The survey, conducted by Forrester Research, reports that 72% of online retailers believe that the online channel "is better suited to withstand an economic slowdown than offline channels," with 35% predicting that their business will beat expectations in the year ahead. And 33% say they expect results to be in line with their forecasts. (Some 37% concede that they have lowered their expectations for online sales to adjust to the weaker economy.)
Certainly, they expect sales to grow at a slower pace than in years past, due to dwindling consumer confidence and credit issues. But the survey finds that they are quite bullish on their own ability to prosper, even in an economy that's battering brick-and-mortar stores: 81% say their online business was profitable in 2007, and 75% say it was more profitable last year than the year before. That said, the survey also found concerns that being sensitive to consumers' worries, which may require them to lower prices and entice shoppers with free or reduced-price shipping, may eat into profitability this year.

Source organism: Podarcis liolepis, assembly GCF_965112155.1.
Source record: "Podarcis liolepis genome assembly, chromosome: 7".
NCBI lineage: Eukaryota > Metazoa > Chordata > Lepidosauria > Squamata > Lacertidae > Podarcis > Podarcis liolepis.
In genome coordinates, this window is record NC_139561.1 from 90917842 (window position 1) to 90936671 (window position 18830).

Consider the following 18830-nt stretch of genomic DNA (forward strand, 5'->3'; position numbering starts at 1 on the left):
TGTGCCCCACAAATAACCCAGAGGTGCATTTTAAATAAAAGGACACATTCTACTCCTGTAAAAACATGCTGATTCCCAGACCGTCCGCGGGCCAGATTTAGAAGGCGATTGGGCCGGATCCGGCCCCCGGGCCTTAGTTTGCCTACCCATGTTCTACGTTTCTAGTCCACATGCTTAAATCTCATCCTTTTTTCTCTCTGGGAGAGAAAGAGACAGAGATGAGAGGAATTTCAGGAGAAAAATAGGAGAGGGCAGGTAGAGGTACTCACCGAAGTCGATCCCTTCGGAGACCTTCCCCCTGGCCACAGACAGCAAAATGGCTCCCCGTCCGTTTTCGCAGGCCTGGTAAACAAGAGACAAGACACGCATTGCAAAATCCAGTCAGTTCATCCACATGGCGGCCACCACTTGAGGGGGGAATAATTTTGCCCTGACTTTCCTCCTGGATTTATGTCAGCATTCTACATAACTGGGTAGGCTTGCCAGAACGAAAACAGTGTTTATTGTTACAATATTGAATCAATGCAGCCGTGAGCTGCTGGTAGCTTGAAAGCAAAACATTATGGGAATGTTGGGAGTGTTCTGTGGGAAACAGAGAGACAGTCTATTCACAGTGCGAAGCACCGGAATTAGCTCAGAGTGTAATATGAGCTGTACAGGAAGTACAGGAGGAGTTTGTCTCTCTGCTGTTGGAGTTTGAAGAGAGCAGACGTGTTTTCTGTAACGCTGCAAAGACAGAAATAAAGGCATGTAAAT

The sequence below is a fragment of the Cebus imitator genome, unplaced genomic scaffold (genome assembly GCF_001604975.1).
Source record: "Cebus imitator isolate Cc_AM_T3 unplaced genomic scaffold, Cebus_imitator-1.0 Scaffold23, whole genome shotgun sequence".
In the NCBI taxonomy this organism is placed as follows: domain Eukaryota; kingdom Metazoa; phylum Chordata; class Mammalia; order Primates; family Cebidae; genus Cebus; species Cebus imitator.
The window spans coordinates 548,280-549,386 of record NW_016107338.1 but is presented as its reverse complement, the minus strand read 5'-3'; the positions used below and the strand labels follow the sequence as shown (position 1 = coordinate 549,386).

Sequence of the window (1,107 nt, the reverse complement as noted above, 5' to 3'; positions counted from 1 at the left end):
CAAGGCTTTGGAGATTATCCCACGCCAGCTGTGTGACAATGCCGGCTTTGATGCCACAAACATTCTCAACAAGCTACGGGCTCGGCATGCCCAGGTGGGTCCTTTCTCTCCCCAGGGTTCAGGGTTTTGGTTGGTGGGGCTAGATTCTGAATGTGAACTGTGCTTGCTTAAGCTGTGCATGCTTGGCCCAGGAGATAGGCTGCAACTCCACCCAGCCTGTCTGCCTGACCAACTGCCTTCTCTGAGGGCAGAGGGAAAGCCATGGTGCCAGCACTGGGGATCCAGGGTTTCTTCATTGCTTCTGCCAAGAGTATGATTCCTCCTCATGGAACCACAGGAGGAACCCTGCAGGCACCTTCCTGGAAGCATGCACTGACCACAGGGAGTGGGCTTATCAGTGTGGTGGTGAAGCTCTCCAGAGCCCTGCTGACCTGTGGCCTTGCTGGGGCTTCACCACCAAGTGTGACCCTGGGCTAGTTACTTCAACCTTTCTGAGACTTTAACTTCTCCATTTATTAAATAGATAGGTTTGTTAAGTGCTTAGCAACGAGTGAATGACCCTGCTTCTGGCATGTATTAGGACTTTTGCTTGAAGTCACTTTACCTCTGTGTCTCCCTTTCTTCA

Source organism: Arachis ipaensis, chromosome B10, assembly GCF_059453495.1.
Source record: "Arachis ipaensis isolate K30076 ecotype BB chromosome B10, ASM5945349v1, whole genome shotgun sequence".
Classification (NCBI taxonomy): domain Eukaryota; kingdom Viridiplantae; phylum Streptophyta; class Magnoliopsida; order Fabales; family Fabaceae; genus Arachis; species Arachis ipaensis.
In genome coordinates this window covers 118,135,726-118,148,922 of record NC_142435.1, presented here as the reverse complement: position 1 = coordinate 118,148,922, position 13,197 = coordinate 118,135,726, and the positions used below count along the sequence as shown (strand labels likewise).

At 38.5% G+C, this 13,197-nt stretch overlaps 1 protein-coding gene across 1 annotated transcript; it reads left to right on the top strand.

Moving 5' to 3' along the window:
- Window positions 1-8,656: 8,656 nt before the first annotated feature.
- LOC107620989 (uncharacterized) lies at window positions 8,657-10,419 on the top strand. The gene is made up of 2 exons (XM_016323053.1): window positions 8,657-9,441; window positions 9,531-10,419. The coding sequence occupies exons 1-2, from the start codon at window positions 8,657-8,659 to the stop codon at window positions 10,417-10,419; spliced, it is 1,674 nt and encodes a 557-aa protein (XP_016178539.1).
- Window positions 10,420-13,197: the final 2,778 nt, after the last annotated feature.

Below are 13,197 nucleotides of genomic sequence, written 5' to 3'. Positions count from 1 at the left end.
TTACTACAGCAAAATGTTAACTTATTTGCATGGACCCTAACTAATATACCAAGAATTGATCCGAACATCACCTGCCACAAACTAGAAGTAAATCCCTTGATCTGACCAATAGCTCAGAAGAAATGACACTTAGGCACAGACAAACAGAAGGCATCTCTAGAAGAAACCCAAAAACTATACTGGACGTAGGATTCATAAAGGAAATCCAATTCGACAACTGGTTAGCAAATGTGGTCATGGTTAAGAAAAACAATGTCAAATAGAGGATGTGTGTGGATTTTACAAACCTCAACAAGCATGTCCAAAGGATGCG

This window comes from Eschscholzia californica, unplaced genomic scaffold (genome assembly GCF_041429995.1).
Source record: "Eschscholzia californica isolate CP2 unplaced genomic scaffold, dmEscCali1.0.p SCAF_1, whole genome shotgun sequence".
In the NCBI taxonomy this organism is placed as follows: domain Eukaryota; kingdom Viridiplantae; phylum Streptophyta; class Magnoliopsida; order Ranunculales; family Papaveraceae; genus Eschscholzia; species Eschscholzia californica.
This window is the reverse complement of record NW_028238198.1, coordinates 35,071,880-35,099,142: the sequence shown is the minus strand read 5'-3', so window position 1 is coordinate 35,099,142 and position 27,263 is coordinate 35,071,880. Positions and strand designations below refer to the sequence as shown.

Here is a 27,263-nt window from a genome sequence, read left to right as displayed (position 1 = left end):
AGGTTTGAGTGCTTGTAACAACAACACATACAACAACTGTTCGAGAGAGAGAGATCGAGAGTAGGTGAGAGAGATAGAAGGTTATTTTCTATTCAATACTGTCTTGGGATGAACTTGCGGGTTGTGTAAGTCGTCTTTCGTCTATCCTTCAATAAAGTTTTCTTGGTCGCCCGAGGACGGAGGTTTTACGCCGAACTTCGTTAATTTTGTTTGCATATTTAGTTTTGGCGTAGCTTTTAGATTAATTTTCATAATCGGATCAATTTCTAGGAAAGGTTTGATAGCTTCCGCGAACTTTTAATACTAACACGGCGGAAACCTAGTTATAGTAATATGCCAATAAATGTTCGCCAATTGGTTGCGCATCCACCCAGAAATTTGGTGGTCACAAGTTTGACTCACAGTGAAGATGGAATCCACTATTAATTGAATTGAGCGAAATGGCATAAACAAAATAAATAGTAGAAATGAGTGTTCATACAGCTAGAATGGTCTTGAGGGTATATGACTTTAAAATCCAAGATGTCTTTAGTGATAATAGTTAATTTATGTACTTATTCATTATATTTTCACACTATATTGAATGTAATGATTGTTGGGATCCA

"Although the online sales growth rate will be lower than in years past because of working against all of retail, the good news is that this growth will still outpace nearly every other sector of consumer spending," the report says.